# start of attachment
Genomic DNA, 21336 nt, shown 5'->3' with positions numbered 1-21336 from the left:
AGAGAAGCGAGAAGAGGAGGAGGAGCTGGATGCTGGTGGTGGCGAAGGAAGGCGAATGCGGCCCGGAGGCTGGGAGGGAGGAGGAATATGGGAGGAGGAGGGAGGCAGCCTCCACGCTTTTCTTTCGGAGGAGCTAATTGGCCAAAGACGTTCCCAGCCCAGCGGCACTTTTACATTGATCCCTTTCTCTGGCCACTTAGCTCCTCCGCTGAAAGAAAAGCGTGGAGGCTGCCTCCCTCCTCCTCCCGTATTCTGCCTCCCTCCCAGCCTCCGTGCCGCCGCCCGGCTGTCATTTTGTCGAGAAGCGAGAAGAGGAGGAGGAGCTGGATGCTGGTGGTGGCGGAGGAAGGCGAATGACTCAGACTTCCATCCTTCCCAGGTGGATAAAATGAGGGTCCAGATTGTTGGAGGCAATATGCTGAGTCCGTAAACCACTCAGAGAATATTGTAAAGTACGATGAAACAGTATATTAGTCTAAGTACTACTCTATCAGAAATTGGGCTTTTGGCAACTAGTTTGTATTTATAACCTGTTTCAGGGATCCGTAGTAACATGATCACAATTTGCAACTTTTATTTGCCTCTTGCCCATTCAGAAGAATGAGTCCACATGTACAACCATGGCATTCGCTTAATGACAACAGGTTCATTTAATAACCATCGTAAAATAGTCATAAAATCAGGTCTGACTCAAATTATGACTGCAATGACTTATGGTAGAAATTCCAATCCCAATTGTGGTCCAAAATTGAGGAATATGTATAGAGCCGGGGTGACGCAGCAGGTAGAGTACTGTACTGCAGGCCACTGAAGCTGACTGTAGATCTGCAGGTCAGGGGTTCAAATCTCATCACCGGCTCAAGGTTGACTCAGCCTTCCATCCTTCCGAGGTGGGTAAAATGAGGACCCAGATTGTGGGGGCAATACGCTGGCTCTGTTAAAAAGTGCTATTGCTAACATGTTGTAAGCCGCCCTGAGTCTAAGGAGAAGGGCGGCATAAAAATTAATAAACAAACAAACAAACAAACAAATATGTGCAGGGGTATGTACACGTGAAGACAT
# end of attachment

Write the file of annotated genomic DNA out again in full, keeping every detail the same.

Genomic DNA, 21336 nt, shown 5'->3' with positions numbered 1-21336 from the left:
AGAGAAGCGAGAAGAGGAGGAGGAGCTGGATGCTGGTGGTGGCGAAGGAAGGCGAATGCGGCCCGGAGGCTGGGAGGGAGGAGGAATATGGGAGGAGGAGGGAGGCAGCCTCCACGCTTTTCTTTCGGAGGAGCTAATTGGCCAAAGACGTTCCCAGCCCAGCGGCACTTTTACATTGATCCCTTTCTCTGGCCACTTAGCTCCTCCGCTGAAAGAAAAGCGTGGAGGCTGCCTCCCTCCTCCTCCCGTATTCTGCCTCCCTCCCAGCCTCCGTGCCGCCGCCCGGCTGTCATTTTGTCGAGAAGCGAGAAGAGGAGGAGGAGCTGGATGCTGGTGGTGGCGGAGGAAGGCGAATGACTCAGACTTCCATCCTTCCCAGGTGGATAAAATGAGGGTCCAGATTGTTGGAGGCAATATGCTGAGTCCGTAAACCACTCAGAGAATATTGTAAAGTACGATGAAACAGTATATTAGTCTAAGTACTACTCTATCAGAAATTGGGCTTTTGGCAACTAGTTTGTATTTATAACCTGTTTCAGGGATCCGTAGTAACATGATCACAATTTGCAACTTTTATTTGCCTCTTGCCCATTCAGAAGAATGAGTCCACATGTACAACCATGGCATTCGCTTAATGACAACAGGTTCATTTAATAACCATCGTAAAATAGTCATAAAATCAGGTCTGACTCAAATTATGACTGCAATGACTTATGGTAGAAATTCCAATCCCAATTGTGGTCCAAAATTGAGGAATATGTATAGAGCCGGGGTGACGCAGCAGGTAGAGTACTGTACTGCAGGCCACTGAAGCTGACTGTAGATCTGCAGGTCAGGGGTTCAAATCTCATCACCGGCTCAAGGTTGACTCAGCCTTCCATCCTTCCGAGGTGGGTAAAATGAGGACCCAGATTGTGGGGGCAATACGCTGGCTCTGTTAAAAAGTGCTATTGCTAACATGTTGTAAGCCGCCCTGAGTCTAAGGAGAAGGGCGGCATAAAAATTAATAAACAAACAAACAAACAAACAAATATGTGCAGGGGTATGTACACGTGAAGACAT